Arguably, one of the most engrossing sights of Kochi is the area of Fort Kochi which is the historical part of the town which has distinct European influences. Best explored on foot, this is the first European township in India and characterized by heritage bungalows, churches and of course the famous Chinese fishing nets. Definitely Kochi's most recognizable sight, the fishing nets are a truly a mechanical wonder in that they have been around since the 14th century and are effectively used even today! It is worth watching a live demo of how these wonderful structures that are fixed installations work. About 10 meters in height, these nets are held by bamboo and teak poles and are operated in an unusual manner from the shore. The nets spread as much as 20 meters into the water and are laid for a short duration of about five minutes. It is indeed a unique experience and eager fishermen can give you a detailed account of these nets for a small fee; it is something not be missed while in the city!

St. Francis church is an important landmark in Fort Kochi and is believed to be the oldest European-built church in India. The church once had the mortal remains of the great explorer Vasco de Gama, who died here in 1524. The remains were later transported back to Portugal. The Dutch cemetery is yet another important site which houses the tomb stones of several Europeans who had left their homes and settled in the trading centre of Kochi. The place is currently managed by the Church of South India. Fort Kochi is an extremely vibrant locality with scores of little shops selling a wide variety of magnets, souvenirs, beaded jewellery and other knick knacks. Do have your bargaining skills handy while shopping here. A stroll along the charming Princess Street, one of the oldest streets in the area is a great idea. Lined on both sides with a number of European style restaurants, you can sample some great local food here.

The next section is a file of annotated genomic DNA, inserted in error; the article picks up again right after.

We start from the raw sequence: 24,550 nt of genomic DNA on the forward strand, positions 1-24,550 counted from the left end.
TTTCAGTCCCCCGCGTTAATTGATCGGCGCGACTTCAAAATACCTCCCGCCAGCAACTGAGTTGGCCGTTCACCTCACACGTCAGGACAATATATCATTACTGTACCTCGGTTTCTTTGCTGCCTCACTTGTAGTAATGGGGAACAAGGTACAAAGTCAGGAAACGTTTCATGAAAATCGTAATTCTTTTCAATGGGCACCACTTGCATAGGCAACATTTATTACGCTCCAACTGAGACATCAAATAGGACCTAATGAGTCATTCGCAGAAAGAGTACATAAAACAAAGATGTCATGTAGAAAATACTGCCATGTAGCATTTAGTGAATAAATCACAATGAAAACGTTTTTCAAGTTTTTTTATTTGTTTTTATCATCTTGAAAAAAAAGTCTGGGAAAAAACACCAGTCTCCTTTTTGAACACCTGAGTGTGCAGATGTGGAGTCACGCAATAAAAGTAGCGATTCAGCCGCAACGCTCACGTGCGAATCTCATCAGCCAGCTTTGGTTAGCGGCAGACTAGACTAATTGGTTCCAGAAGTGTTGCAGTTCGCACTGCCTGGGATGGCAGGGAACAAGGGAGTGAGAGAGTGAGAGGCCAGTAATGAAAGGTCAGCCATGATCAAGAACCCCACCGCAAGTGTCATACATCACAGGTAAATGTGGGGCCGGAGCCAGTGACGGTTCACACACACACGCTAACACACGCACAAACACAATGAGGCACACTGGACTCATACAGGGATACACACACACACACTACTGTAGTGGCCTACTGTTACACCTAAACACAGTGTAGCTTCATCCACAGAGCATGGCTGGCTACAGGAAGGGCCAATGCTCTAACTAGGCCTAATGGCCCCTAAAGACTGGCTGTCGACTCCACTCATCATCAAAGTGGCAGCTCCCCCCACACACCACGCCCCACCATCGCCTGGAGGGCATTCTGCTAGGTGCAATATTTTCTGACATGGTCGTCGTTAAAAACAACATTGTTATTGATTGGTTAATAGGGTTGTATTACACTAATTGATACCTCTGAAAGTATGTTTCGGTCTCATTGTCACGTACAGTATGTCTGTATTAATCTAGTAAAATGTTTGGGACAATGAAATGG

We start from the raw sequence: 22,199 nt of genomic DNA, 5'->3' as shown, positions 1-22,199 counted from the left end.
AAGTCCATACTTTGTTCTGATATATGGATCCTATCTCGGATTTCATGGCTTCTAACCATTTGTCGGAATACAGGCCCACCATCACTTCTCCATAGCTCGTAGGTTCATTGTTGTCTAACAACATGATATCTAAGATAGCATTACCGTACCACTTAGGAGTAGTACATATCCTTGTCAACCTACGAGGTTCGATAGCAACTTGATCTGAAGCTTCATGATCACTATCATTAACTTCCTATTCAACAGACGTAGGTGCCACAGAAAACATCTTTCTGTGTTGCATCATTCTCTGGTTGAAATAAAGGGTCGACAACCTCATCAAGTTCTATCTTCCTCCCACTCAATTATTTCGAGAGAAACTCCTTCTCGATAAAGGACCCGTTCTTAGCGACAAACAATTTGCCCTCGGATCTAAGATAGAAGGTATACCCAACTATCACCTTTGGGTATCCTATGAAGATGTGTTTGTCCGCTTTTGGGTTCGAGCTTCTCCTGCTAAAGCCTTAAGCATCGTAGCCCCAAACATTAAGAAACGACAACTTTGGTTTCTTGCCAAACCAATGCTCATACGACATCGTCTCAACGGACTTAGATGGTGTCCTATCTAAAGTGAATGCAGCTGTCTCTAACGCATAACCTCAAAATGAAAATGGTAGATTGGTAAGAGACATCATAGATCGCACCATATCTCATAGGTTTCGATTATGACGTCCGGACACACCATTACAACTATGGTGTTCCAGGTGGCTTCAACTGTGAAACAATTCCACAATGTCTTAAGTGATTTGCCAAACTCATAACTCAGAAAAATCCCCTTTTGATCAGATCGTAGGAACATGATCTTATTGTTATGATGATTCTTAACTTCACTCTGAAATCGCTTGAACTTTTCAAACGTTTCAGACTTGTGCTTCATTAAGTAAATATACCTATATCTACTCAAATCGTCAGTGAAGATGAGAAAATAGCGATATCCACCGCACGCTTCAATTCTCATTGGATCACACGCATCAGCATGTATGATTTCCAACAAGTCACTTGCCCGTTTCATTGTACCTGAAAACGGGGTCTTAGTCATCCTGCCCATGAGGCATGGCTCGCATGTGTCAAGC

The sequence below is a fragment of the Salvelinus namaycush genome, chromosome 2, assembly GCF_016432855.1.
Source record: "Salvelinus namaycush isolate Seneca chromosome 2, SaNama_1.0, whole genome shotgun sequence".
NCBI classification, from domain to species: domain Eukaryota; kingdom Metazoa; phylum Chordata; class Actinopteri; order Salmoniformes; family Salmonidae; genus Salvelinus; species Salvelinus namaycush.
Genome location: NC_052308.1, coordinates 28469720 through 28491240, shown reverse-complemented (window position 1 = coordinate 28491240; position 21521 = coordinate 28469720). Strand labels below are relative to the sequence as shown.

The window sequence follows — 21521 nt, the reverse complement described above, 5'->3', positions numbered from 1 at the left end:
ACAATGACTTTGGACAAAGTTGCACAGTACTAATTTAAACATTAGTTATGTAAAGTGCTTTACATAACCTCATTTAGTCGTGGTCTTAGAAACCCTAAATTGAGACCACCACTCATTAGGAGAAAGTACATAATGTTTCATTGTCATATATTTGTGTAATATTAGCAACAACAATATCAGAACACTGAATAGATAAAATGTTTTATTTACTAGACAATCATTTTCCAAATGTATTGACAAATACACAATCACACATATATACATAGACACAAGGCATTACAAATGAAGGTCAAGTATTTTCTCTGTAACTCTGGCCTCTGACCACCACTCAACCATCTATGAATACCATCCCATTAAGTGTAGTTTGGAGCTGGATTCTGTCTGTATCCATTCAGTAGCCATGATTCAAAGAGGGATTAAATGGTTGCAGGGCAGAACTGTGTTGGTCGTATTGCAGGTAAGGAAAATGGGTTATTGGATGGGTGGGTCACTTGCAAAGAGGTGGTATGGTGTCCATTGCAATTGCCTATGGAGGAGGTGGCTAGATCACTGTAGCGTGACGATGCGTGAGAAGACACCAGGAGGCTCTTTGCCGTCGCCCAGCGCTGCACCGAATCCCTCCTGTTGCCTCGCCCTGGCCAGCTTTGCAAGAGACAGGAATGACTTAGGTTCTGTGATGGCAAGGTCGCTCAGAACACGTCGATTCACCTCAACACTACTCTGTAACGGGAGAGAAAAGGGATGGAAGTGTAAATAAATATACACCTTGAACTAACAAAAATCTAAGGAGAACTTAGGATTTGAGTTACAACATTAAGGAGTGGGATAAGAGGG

Jew Town and the Synagogue:

A truly captivating area, the ancient and historical township of Jew Town is the centre of spices and antiques. Again teeming with little outlets, you can pick up anything from nutmeg, mace, cloves and cinnamon that are stored in sacks outside the store. The plethora of antiques available in the Jew town is truly mind boggling. From a wide variety of copper and brass artifacts, you can shop for items like antique bells, lamps and even stone sculptures.

The Paradesi Synagogue located here is the oldest active synagogue among all the Commonwealth of Nations. Built in 1567, the place is resplendent with ornate chandeliers, floor tiles and a brass-railed pulpit.

Mattancherry:

Yet another historical part of the city, Mattancherry is synonomous with the Dutch palace or the Mattancherry palace. Originally built by the Protuguese in 1555 as a gift for the Raja of Cochin, it was later renovated by the Dutch. A treasure house of information on the history of the city of Cochin and its rulers, this place has a remarkable collection of beautiful murals. Articles of use by the royals and portraits of the Rajas of Cochin right from 1864 are on display.